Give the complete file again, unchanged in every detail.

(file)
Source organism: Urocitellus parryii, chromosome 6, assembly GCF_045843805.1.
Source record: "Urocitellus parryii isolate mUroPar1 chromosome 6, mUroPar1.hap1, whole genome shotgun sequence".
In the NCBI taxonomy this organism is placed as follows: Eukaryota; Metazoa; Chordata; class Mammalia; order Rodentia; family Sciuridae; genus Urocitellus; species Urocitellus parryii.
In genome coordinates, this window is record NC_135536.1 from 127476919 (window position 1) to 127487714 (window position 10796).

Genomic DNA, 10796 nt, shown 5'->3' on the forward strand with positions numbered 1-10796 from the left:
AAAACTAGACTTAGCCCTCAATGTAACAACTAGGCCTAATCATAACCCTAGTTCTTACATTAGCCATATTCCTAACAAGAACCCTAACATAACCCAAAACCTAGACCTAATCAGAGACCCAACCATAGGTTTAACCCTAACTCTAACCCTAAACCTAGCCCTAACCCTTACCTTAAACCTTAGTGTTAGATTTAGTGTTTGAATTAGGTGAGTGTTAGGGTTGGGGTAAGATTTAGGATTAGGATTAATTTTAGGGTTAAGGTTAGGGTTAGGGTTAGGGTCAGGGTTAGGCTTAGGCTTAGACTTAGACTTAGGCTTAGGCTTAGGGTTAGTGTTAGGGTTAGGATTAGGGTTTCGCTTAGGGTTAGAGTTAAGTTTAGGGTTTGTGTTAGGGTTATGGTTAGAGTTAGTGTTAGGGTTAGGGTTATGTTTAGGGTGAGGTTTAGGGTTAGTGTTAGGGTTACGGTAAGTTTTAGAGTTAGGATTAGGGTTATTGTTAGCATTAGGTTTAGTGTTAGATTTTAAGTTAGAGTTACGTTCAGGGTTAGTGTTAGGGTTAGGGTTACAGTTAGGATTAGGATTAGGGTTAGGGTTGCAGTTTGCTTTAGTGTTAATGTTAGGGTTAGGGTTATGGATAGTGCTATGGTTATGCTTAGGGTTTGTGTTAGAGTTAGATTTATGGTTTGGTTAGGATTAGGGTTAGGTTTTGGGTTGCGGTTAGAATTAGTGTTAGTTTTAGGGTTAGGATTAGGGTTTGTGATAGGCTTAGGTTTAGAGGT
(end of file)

Source organism: Urocitellus parryii, chromosome 6, assembly GCF_045843805.1.
Source record: "Urocitellus parryii isolate mUroPar1 chromosome 6, mUroPar1.hap1, whole genome shotgun sequence".
In the NCBI taxonomy this organism is placed as follows: Eukaryota; Metazoa; Chordata; class Mammalia; order Rodentia; family Sciuridae; genus Urocitellus; species Urocitellus parryii.
In genome coordinates, this window is record NC_135536.1 from 127476919 (window position 1) to 127487714 (window position 10796).

Genomic DNA, 10796 nt, shown 5'->3' on the forward strand with positions numbered 1-10796 from the left:
AAAACTAGACTTAGCCCTCAATGTAACAACTAGGCCTAATCATAACCCTAGTTCTTACATTAGCCATATTCCTAACAAGAACCCTAACATAACCCAAAACCTAGACCTAATCAGAGACCCAACCATAGGTTTAACCCTAACTCTAACCCTAAACCTAGCCCTAACCCTTACCTTAAACCTTAGTGTTAGATTTAGTGTTTGAATTAGGTGAGTGTTAGGGTTGGGGTAAGATTTAGGATTAGGATTAATTTTAGGGTTAAGGTTAGGGTTAGGGTTAGGGTCAGGGTTAGGCTTAGGCTTAGACTTAGACTTAGGCTTAGGCTTAGGGTTAGTGTTAGGGTTAGGATTAGGGTTTCGCTTAGGGTTAGAGTTAAGTTTAGGGTTTGTGTTAGGGTTATGGTTAGAGTTAGTGTTAGGGTTAGGGTTATGTTTAGGGTGAGGTTTAGGGTTAGTGTTAGGGTTACGGTAAGTTTTAGAGTTAGGATTAGGGTTATTGTTAGCATTAGGTTTAGTGTTAGATTTTAAGTTAGAGTTACGTTCAGGGTTAGTGTTAGGGTTAGGGTTACAGTTAGGATTAGGATTAGGGTTAGGGTTGCAGTTTGCTTTAGTGTTAATGTTAGGGTTAGGGTTATGGATAGTGCTATGGTTATGCTTAGGGTTTGTGTTAGAGTTAGATTTATGGTTTGGTTAGGATTAGGGTTAGGTTTTGGGTTGCGGTTAGAATTAGTGTTAGTTTTAGGGTTAGGATTAGGGTTTGTGATAGGCTTAGGTTTAGAGGT